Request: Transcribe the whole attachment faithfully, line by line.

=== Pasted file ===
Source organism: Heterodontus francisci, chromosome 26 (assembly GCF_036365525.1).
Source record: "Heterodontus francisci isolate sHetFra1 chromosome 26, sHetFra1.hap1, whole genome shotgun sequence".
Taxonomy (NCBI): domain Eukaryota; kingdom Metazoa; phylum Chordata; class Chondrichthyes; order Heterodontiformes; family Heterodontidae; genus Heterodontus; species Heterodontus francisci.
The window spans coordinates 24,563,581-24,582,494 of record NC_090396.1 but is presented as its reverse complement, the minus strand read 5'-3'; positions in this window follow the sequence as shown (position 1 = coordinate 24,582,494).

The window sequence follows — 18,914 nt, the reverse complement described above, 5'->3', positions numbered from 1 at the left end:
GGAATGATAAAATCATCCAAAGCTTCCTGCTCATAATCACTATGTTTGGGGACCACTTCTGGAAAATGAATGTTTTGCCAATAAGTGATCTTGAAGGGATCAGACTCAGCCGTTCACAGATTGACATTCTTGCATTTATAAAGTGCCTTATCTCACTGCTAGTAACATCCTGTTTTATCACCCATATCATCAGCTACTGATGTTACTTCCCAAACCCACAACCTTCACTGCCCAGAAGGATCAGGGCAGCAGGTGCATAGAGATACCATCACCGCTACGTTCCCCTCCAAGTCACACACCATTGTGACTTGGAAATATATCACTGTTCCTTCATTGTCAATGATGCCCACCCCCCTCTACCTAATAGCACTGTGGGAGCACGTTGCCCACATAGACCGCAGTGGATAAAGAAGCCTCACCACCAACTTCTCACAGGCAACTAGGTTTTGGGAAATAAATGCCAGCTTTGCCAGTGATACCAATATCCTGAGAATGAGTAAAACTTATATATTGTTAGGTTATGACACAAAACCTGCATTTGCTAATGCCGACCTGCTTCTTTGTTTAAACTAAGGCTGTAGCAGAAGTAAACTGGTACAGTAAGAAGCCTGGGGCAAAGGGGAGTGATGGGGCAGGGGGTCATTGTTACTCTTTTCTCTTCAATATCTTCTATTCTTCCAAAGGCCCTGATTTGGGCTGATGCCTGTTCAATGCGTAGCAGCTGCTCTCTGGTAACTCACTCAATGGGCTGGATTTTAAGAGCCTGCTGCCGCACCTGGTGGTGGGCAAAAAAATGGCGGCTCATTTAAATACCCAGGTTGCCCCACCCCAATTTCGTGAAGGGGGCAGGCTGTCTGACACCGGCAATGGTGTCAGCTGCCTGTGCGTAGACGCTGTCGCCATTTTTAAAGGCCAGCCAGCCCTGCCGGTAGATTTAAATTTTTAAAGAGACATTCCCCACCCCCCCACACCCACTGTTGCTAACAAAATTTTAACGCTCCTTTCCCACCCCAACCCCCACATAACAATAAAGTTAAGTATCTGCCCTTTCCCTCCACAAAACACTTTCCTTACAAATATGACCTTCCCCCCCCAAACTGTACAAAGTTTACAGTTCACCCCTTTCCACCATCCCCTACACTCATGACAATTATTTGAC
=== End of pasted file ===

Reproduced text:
Source organism: Heterodontus francisci, chromosome 26 (assembly GCF_036365525.1).
Source record: "Heterodontus francisci isolate sHetFra1 chromosome 26, sHetFra1.hap1, whole genome shotgun sequence".
Taxonomy (NCBI): domain Eukaryota; kingdom Metazoa; phylum Chordata; class Chondrichthyes; order Heterodontiformes; family Heterodontidae; genus Heterodontus; species Heterodontus francisci.
The window spans coordinates 24,563,581-24,582,494 of record NC_090396.1 but is presented as its reverse complement, the minus strand read 5'-3'; positions in this window follow the sequence as shown (position 1 = coordinate 24,582,494).

The window sequence follows — 18,914 nt, the reverse complement described above, 5'->3', positions numbered from 1 at the left end:
GGAATGATAAAATCATCCAAAGCTTCCTGCTCATAATCACTATGTTTGGGGACCACTTCTGGAAAATGAATGTTTTGCCAATAAGTGATCTTGAAGGGATCAGACTCAGCCGTTCACAGATTGACATTCTTGCATTTATAAAGTGCCTTATCTCACTGCTAGTAACATCCTGTTTTATCACCCATATCATCAGCTACTGATGTTACTTCCCAAACCCACAACCTTCACTGCCCAGAAGGATCAGGGCAGCAGGTGCATAGAGATACCATCACCGCTACGTTCCCCTCCAAGTCACACACCATTGTGACTTGGAAATATATCACTGTTCCTTCATTGTCAATGATGCCCACCCCCCTCTACCTAATAGCACTGTGGGAGCACGTTGCCCACATAGACCGCAGTGGATAAAGAAGCCTCACCACCAACTTCTCACAGGCAACTAGGTTTTGGGAAATAAATGCCAGCTTTGCCAGTGATACCAATATCCTGAGAATGAGTAAAACTTATATATTGTTAGGTTATGACACAAAACCTGCATTTGCTAATGCCGACCTGCTTCTTTGTTTAAACTAAGGCTGTAGCAGAAGTAAACTGGTACAGTAAGAAGCCTGGGGCAAAGGGGAGTGATGGGGCAGGGGGTCATTGTTACTCTTTTCTCTTCAATATCTTCTATTCTTCCAAAGGCCCTGATTTGGGCTGATGCCTGTTCAATGCGTAGCAGCTGCTCTCTGGTAACTCACTCAATGGGCTGGATTTTAAGAGCCTGCTGCCGCACCTGGTGGTGGGCAAAAAAATGGCGGCTCATTTAAATACCCAGGTTGCCCCACCCCAATTTCGTGAAGGGGGCAGGCTGTCTGACACCGGCAATGGTGTCAGCTGCCTGTGCGTAGACGCTGTCGCCATTTTTAAAGGCCAGCCAGCCCTGCCGGTAGATTTAAATTTTTAAAGAGACATTCCCCACCCCCCCACACCCACTGTTGCTAACAAAATTTTAACGCTCCTTTCCCACCCCAACCCCCACATAACAATAAAGTTAAGTATCTGCCCTTTCCCTCCACAAAACACTTTCCTTACAAATATGACCTTCCCCCCCCAAACTGTACAAAGTTTACAGTTCACCCCTTTCCACCATCCCCTACACTCATGACAATTATTTGAC